It seems there was an Unfortunate Incident at a high-school graduation in These Parts the other day. “He ruined it for everybody” is a common response, but so is “He made it really memorable.” As I read the comments this morning (and started to imagine what Many A Ms. X and Mr. Y will be saying in a few hours), I thought of Debbie’s Google+ comment about my post from yesterday:
… in all of that I’m sure the students feel valued and respected. … oh wait, it’s about the policies and processes, not the students. Silly me.That is one of the biggest challenges we face, I think, is to not get carried away with policies and get so embedded in them or committed to them or whatever that we forget to remember the reason they were initiated in the first place.
When you get caught up in policies and processes, whether you’re trying to enforce them or creatively violate them, it’s easy to miss the point, with sad and predictable results. Graduations in These Parts are “supposed to be” solemn occasions, but they’re also “supposed to be” an assembly-line process. There’s a tempo at which graduates’ names should be called, a tempo at which they cross The Stage and receive their diplomas … or, at some schools, their diploma covers, because the diplomas themselves are “held” until after the ceremony in case a parent or other guest “does something inappropriate” and disturbs the rhythm. There are dress-code compliance checks for the graduates, which may well increase both in number and intensity in the future (and for the remaining graduations later this week) due to This Incident. In the name of “making it fair for everyone” and “making it easier on Us,” teachers and administrators can end up missing the point … giving the ceremony an almost mystical importance on the one hand, while rendering it unbearable or unpleasant for participants on the other. And in the name of “having some fun” or “celebrating,” graduates and their families probably can end up missing the point as well, ruining the experience for others and bringing down pain-punishment cycles on future groups of graduates.
But as I thought about This Particular Incident this morning, I realized I might be missing the point too. Who owns the graduation ceremony? Does it belong to the graduates collectively, to each individual graduate, to the audience as a whole? Does it belong to the school that stages it, to the Local School District that rents the venue and makes the arrangements? Ownership is important because most people take better care of things they own than of things that get done for them or, worse, get done to them. Did the Kid In Question feel an ownership stake in the ceremony? Or was he having some fun and passing the time the way Many A Kid does when Ms. X is “too uptight” or “too serious” in class?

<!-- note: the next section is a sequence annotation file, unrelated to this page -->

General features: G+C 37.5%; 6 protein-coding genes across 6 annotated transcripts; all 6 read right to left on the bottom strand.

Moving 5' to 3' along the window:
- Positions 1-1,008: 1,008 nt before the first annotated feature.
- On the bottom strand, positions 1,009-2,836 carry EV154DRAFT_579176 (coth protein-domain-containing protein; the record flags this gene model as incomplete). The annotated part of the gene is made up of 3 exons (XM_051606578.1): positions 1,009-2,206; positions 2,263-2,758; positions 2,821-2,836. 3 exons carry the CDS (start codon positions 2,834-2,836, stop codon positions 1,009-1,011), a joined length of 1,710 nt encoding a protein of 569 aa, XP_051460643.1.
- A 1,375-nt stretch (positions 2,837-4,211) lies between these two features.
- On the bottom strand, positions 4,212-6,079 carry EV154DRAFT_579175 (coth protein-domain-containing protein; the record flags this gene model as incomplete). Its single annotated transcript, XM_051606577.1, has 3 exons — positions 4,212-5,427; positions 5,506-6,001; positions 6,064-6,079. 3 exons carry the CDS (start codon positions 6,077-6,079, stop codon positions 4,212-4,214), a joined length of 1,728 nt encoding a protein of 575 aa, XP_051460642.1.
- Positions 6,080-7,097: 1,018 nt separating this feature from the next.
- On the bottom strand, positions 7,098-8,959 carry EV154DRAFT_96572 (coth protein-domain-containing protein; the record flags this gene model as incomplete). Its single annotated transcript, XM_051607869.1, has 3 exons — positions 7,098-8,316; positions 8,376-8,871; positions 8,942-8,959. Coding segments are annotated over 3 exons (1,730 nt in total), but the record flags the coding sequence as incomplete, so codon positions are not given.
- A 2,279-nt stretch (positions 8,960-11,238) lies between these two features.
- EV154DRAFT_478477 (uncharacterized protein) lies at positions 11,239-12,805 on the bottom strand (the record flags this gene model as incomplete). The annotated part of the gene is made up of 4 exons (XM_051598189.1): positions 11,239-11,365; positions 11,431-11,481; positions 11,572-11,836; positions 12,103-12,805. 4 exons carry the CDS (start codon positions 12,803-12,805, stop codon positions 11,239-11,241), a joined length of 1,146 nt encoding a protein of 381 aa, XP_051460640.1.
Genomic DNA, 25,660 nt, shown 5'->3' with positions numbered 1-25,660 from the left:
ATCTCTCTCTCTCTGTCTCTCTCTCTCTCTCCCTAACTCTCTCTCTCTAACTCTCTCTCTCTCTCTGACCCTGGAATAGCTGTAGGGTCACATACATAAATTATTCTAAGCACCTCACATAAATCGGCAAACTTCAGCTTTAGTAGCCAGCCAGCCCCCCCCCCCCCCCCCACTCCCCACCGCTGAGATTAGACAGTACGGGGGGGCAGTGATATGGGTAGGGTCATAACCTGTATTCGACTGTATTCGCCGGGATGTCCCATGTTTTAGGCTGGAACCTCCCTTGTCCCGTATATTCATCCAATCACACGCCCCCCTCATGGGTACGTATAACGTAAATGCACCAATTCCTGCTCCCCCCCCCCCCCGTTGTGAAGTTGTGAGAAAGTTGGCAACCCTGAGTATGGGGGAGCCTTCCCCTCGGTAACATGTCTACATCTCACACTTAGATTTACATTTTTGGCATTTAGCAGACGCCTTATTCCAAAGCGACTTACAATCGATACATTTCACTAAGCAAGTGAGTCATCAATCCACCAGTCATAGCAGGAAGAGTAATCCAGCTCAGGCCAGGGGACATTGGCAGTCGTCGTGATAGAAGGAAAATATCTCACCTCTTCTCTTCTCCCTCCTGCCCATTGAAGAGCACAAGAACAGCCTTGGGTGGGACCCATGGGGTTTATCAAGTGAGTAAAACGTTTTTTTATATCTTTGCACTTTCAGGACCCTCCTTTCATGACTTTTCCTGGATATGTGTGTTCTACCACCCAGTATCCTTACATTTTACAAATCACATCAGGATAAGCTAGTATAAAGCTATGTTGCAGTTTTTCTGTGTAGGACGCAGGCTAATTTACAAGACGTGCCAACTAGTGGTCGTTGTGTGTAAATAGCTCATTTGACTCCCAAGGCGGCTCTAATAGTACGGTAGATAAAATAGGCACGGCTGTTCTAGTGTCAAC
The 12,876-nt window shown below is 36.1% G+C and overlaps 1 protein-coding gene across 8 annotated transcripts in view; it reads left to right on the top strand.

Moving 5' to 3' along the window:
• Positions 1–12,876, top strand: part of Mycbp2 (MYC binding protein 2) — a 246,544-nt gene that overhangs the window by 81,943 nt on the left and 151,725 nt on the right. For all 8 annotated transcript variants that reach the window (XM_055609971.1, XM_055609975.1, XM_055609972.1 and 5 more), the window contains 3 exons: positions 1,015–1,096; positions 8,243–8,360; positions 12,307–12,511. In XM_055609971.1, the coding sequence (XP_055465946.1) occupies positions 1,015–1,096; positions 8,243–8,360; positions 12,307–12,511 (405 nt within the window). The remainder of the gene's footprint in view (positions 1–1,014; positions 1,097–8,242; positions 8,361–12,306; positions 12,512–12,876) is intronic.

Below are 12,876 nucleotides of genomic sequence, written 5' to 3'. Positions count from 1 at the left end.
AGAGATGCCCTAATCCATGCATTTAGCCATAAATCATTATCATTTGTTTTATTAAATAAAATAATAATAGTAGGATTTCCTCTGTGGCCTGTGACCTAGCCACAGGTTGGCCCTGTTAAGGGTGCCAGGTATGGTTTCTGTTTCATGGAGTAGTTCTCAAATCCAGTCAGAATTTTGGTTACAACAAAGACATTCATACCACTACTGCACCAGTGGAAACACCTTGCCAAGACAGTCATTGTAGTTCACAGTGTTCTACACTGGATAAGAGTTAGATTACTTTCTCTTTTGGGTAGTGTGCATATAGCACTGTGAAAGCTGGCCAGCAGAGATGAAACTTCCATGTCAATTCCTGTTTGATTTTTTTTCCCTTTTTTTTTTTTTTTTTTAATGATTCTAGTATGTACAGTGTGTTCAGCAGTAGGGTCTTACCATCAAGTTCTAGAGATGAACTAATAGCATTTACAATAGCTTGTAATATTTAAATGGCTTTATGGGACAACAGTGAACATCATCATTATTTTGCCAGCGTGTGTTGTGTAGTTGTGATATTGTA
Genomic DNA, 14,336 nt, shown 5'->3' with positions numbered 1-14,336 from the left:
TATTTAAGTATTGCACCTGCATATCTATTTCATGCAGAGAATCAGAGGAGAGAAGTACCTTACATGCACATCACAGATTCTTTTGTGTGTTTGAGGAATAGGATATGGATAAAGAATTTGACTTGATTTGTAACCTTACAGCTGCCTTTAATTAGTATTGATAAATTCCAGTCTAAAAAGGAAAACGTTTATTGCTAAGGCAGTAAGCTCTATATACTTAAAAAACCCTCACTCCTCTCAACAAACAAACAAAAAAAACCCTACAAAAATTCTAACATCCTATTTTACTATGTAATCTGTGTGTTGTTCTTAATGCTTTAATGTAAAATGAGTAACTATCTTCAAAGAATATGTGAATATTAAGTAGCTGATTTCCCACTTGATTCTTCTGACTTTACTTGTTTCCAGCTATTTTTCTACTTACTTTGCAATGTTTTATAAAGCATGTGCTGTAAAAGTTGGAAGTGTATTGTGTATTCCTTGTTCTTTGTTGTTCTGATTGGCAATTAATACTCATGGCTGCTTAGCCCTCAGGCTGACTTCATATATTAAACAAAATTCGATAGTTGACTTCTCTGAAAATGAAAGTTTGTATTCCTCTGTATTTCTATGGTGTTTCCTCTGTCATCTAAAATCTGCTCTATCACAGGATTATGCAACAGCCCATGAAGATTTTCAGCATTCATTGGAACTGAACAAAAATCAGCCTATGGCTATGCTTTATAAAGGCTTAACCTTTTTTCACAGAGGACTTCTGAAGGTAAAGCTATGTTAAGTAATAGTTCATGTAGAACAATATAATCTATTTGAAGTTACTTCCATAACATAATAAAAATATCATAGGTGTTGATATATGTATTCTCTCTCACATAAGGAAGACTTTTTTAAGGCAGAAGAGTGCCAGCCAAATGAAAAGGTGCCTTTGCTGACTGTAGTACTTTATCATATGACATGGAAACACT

“You’re so serious about everything; it’s just class,” one group of students said to me once, a few years ago, when I had spoken to them about using time productively and about the effect of their loud conversation on others around them. They’d learned the factory-model lesson well: it was all about standardized individuals and test scores to them, and they had long since embraced a fixed-mindset label in which the good kids get the high scores, which fall from heaven without work or effort because that’s what the good kids deserve. It’s not far from that attitude to “It’s my graduation, so I should get to celebrate my way” … or “It’s my child’s graduation, so I should get to do what I want.” But it’s also not far from that attitude to “It’s my school’s graduation, so I get to control the process and punish you, all of you, for not following My Rules.”
And sadly, those factory-mindset attitudes keep missing the point and perpetuating the problems. Armed with fresh ammunition from The Incident, Many a Local Power may decide to develop Strong New Procedures and More Severe Consequences to keep “those kids” and “those parents” in line. Understandably angry at the suspicion and labels raining down from Those Local Powers, Many A Parent and Many A Child may respond in kind, with the predictable cycle continuing.
How do you stop the madness?
The most effective way, I think, is to get to the heart of the problem … to the factory-model paradigm of education as a thing that’s done to young people (and their families) by well-meaning, but “clearly superior” experts. If you build a learning community, that community can set its own shared standards for important milestone ceremonies. Do we want a 20th-century-style graduation at all? If so, should the graduates wear expensive robes they’ll never touch again? Should there be a set tempo for calling names? Are cheers and other celebrations appropriate? If you take time to have the conversation first, those questions shouldn’t be difficult to answer; if you just assume that everybody should know The Rules, you’re probably doomed to an endless round of escalating pain-punishment cycles instead.
Missing the point is a problem, but it’s also an opportunity. Nancy Flanagan’s recent Education Week Teacher post about “dog and pony shows” didn’t seem connected to The Incident when I read it the first time, but the more I thought about it, the more connections I saw. As the school year winds down, as summer vacation grows ever closer in These Parts and elsewhere, it’s important to focus on the main thing … and the main thing is building and sustaining those joyful learning communities, isn’t it?
I wonder what other new insights and discoveries await!